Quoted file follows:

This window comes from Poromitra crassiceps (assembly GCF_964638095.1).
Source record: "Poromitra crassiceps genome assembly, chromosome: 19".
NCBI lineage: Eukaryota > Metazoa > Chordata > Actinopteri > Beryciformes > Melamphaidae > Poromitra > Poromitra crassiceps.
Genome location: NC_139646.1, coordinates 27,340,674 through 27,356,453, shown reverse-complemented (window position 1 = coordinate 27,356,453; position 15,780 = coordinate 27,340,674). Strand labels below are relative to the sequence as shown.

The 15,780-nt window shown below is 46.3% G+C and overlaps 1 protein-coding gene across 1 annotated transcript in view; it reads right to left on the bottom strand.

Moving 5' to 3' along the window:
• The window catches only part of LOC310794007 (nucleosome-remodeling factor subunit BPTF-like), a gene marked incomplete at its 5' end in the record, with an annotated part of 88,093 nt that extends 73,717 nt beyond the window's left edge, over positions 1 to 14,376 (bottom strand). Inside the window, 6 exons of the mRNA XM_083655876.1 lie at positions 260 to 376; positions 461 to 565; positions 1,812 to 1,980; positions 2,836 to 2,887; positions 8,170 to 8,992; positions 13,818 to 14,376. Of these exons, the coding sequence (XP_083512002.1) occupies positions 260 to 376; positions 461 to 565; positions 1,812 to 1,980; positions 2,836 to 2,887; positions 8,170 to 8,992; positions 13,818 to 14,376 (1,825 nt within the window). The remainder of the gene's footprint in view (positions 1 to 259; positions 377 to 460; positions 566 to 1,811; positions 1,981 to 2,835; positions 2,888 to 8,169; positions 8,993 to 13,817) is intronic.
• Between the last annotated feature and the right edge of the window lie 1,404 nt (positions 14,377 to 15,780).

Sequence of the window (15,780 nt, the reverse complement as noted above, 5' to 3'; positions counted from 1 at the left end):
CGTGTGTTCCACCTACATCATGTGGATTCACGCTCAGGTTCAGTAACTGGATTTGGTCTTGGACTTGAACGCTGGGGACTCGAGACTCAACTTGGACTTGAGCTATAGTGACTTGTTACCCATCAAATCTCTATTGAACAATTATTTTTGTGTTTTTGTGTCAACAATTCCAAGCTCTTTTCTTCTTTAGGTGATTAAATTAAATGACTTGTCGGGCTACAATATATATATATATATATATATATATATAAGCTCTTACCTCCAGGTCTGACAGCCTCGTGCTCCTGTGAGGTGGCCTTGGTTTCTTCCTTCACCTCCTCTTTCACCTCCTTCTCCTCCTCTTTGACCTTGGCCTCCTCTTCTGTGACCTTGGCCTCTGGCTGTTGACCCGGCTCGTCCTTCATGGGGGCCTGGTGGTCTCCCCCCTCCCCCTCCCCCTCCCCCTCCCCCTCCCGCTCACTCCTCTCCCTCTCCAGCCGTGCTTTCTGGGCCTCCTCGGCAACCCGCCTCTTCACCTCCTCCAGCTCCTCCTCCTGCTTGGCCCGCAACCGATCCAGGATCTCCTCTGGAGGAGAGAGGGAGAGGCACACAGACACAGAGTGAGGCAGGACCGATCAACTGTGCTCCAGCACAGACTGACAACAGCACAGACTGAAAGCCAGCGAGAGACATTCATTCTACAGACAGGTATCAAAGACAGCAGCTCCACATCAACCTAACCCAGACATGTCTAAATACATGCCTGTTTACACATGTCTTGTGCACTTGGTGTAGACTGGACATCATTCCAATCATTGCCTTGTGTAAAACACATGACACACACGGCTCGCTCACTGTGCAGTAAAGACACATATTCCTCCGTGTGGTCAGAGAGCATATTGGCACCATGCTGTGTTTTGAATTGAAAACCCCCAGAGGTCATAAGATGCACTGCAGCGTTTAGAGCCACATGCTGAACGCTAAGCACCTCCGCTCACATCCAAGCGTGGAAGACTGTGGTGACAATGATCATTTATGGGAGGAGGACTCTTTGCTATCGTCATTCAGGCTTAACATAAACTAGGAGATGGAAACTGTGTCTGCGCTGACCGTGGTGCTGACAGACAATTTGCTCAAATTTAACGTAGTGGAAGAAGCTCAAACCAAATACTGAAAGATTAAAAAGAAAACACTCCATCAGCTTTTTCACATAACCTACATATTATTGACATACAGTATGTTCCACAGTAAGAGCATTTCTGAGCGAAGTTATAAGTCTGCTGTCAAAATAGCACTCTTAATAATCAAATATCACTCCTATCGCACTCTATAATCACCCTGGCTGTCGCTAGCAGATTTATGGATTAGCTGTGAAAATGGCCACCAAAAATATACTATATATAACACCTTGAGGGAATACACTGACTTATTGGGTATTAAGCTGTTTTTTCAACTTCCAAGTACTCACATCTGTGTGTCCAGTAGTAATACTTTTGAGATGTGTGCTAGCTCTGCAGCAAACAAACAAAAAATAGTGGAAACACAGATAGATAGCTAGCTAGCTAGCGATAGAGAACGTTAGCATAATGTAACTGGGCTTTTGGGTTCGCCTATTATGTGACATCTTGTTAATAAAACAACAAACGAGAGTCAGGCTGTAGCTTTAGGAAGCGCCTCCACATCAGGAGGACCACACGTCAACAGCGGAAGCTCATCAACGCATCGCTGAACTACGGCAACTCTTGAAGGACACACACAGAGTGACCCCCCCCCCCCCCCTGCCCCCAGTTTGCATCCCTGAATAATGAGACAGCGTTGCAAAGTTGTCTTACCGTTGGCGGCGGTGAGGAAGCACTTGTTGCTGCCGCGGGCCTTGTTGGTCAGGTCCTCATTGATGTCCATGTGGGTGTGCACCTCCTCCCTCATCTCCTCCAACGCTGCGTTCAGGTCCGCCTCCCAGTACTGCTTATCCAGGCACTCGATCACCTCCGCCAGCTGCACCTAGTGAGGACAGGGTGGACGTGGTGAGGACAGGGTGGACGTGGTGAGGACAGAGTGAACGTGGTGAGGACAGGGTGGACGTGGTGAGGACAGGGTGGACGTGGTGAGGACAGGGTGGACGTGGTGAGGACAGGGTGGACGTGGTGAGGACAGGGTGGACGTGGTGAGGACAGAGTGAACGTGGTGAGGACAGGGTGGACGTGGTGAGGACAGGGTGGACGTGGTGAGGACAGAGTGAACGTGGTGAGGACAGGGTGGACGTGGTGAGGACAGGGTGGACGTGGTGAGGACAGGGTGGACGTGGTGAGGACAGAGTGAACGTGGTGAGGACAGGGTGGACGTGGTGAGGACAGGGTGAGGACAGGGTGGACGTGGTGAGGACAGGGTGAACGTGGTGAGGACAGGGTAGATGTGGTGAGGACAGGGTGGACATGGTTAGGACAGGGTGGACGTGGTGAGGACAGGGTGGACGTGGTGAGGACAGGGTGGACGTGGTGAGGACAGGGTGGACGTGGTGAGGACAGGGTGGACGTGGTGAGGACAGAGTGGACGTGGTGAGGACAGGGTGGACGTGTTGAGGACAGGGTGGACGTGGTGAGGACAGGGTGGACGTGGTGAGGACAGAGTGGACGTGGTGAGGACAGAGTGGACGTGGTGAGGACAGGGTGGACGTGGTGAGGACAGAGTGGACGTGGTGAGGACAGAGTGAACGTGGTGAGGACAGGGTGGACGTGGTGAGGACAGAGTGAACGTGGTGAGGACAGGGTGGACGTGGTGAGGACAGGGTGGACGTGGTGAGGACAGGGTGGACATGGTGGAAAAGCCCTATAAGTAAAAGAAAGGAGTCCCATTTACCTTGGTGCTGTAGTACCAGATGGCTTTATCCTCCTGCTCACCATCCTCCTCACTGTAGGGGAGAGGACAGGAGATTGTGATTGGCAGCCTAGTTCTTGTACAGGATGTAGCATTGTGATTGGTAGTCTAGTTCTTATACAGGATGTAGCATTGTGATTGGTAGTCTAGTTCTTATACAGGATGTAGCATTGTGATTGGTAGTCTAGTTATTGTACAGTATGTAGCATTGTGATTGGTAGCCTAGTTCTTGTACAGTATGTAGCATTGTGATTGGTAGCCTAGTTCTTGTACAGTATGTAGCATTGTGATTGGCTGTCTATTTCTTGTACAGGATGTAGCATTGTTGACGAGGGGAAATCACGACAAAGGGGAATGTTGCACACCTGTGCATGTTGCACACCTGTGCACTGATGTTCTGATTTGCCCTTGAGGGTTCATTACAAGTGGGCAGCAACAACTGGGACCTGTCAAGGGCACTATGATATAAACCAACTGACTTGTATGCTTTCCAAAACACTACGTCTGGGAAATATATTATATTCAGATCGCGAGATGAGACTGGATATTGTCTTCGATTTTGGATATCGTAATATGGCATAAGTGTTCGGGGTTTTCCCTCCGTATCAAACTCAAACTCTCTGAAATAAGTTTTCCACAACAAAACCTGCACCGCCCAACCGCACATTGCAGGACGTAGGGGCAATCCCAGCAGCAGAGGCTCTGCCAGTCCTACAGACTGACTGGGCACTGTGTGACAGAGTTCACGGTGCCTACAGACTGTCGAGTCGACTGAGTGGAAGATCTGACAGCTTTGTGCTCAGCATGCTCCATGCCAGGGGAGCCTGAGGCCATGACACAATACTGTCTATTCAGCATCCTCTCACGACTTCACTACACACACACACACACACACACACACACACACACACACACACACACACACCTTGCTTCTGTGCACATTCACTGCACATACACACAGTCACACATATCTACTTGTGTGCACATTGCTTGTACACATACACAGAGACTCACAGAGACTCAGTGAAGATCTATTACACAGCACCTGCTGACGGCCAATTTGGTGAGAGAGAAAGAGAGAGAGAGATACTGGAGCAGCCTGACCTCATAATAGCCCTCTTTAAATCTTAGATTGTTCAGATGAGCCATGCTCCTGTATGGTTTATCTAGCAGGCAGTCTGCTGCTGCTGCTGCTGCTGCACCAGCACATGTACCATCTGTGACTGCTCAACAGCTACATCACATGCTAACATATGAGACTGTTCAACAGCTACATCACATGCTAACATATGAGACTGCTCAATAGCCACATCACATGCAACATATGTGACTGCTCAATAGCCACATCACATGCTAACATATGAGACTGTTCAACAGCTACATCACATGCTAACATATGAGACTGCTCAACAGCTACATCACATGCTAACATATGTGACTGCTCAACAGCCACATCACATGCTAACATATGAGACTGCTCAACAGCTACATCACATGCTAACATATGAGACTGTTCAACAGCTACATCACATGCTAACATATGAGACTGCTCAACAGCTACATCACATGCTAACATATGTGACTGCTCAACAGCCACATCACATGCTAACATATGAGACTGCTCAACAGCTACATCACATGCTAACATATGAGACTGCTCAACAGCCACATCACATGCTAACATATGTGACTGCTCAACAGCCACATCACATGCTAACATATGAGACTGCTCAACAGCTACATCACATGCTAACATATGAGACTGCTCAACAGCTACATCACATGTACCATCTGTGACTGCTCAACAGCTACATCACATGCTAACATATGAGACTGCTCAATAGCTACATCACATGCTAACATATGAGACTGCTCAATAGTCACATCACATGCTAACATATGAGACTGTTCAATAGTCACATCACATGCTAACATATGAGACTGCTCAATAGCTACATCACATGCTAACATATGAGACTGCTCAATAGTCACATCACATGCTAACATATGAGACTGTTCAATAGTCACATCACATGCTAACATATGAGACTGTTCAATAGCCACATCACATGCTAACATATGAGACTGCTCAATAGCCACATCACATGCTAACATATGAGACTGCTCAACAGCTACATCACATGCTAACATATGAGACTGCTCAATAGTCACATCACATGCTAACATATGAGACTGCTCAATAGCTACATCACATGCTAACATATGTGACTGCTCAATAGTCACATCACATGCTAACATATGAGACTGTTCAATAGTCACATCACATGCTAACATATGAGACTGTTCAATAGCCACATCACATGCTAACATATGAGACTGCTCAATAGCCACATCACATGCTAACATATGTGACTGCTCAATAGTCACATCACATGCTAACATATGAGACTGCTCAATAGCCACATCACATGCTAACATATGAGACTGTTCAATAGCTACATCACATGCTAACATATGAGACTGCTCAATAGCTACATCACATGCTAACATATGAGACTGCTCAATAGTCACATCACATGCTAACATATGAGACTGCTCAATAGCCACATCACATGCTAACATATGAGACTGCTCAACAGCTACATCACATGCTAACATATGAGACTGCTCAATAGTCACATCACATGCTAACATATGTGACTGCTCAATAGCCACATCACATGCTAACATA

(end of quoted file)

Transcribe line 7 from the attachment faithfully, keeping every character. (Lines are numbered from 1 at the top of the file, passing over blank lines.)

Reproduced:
• The window catches only part of LOC310794007 (nucleosome-remodeling factor subunit BPTF-like), a gene marked incomplete at its 5' end in the record, with an annotated part of 88,093 nt that extends 73,717 nt beyond the window's left edge, over positions 1 to 14,376 (bottom strand). Inside the window, 6 exons of the mRNA XM_083655876.1 lie at positions 260 to 376; positions 461 to 565; positions 1,812 to 1,980; positions 2,836 to 2,887; positions 8,170 to 8,992; positions 13,818 to 14,376. Of these exons, the coding sequence (XP_083512002.1) occupies positions 260 to 376; positions 461 to 565; positions 1,812 to 1,980; positions 2,836 to 2,887; positions 8,170 to 8,992; positions 13,818 to 14,376 (1,825 nt within the window). The remainder of the gene's footprint in view (positions 1 to 259; positions 377 to 460; positions 566 to 1,811; positions 1,981 to 2,835; positions 2,888 to 8,169; positions 8,993 to 13,817) is intronic.